There’s also lots of pickling and preserving going on. Elderberries have lured me into making more cordial (runnier this time, the last batch is being used as a sauce for ice cream) and I’m trying elderberry wine for the first time; a demijohn is bubbling away under the stairs.

A jar of blackberry whisky is sitting in the sun on the windowsill (we obviously won’t go thirsty this winter) and I’ve made a few jars of piccalilli. Cauliflower,courgettes, onions and runner beans from the garden were the main ingredients for this while Autumn chutney used lots of plums, apples, figs and  marrow. Those labels will obviously be needed.

We took Ruby to London on the train at the weekend, she hasn’t been for ages and just seeing her marvel at the gradual change from little country toy-town stations to bustling cities with huge buildings and lots of trains was brilliant. She loved the dinosaurs and seeing a real Ruby jewel in the Natural History Museum, whiile we were all wowed by the London skyline from Embankment after stepping out of the tube station. But I did feel a bit of a chutney making country mum when my daughter asked, a few tube stops after Paddington, if we were getting off at PICCALILLI circus.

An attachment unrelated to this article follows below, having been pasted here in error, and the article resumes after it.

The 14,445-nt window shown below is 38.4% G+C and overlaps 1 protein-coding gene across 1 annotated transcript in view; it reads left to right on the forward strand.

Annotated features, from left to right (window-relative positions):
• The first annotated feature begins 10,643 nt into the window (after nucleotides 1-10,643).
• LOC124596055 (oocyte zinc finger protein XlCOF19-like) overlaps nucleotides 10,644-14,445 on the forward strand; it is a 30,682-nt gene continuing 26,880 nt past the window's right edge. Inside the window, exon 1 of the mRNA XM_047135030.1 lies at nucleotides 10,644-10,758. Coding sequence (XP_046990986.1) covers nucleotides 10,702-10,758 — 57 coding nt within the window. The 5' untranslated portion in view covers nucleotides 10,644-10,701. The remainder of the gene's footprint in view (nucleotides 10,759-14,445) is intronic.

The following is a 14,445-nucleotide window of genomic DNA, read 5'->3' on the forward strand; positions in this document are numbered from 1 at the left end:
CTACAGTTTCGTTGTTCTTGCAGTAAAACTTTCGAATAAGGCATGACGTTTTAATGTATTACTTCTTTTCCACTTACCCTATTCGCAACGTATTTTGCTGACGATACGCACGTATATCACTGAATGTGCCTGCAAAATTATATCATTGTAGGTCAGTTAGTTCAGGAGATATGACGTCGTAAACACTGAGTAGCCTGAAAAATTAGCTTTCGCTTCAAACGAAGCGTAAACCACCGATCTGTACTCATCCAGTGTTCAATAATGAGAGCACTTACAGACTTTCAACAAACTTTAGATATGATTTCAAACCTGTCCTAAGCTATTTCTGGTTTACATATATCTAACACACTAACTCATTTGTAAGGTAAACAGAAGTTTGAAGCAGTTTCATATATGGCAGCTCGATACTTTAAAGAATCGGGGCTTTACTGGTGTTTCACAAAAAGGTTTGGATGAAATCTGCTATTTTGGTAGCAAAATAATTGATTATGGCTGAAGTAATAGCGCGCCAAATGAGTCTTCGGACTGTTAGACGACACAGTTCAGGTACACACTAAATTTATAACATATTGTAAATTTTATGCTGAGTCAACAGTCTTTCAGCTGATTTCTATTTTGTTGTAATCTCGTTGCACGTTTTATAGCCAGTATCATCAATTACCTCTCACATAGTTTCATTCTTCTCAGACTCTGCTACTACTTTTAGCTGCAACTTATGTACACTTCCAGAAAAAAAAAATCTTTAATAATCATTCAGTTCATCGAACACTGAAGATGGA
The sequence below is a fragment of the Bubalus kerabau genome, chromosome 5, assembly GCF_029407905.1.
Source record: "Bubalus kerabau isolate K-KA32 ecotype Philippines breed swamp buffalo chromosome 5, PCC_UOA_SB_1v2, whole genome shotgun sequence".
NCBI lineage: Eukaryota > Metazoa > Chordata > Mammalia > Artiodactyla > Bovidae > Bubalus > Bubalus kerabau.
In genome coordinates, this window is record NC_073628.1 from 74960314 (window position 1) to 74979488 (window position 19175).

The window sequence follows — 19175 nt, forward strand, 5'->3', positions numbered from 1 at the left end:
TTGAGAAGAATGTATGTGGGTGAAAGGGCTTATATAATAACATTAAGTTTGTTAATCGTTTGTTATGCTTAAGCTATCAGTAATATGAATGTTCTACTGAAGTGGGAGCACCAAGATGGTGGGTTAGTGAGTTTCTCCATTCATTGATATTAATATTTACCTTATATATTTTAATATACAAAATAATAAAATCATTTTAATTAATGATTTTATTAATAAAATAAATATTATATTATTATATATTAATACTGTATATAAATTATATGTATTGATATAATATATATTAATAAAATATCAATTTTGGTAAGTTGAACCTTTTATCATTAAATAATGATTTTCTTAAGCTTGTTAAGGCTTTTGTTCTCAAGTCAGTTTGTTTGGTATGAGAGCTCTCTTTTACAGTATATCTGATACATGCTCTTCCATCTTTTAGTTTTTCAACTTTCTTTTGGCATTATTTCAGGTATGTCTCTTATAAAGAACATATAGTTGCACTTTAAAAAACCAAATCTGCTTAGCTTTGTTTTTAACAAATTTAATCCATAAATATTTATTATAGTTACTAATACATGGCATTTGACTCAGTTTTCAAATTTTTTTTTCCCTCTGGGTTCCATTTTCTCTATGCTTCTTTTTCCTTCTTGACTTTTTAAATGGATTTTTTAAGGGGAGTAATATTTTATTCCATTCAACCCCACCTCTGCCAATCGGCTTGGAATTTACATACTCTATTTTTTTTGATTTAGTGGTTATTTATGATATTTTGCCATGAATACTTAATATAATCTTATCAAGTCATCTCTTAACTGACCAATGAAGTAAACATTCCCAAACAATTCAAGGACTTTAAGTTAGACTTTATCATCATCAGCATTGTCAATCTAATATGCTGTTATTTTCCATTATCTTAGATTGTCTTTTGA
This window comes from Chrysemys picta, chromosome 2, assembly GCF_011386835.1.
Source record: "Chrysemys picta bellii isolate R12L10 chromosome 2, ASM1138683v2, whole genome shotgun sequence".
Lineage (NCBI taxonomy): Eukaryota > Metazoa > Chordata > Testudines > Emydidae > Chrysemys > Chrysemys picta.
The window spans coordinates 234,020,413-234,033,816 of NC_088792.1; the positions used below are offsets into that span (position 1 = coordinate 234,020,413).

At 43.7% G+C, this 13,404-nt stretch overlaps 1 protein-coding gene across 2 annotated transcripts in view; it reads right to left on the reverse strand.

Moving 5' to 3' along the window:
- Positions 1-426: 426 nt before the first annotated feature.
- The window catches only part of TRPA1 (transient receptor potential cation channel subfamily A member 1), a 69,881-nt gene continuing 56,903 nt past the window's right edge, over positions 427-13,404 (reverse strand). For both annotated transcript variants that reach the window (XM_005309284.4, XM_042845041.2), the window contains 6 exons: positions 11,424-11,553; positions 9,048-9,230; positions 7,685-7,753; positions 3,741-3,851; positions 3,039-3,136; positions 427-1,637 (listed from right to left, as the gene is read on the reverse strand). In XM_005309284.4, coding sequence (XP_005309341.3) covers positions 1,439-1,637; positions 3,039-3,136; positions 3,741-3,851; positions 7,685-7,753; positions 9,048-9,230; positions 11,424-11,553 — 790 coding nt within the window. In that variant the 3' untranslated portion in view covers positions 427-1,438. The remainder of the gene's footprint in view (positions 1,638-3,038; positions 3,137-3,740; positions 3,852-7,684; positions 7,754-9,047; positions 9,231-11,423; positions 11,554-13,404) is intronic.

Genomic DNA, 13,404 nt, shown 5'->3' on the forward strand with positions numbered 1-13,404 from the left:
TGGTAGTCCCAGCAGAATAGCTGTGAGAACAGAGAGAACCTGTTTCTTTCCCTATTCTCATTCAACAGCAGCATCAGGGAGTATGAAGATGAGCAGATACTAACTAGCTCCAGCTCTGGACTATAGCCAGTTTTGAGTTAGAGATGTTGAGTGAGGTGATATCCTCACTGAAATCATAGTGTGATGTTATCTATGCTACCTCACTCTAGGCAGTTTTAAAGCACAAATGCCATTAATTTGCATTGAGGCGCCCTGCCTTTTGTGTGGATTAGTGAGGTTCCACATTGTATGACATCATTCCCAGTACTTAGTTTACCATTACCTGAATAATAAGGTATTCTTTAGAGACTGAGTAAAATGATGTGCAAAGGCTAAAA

Would love to link this once again with Celia of Fig Jam and Lime Cordial’s  In My Kitchen, where we get to enjoy peeping into kitchens around the world.

 

 

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40 thoughts on “in my kitchen october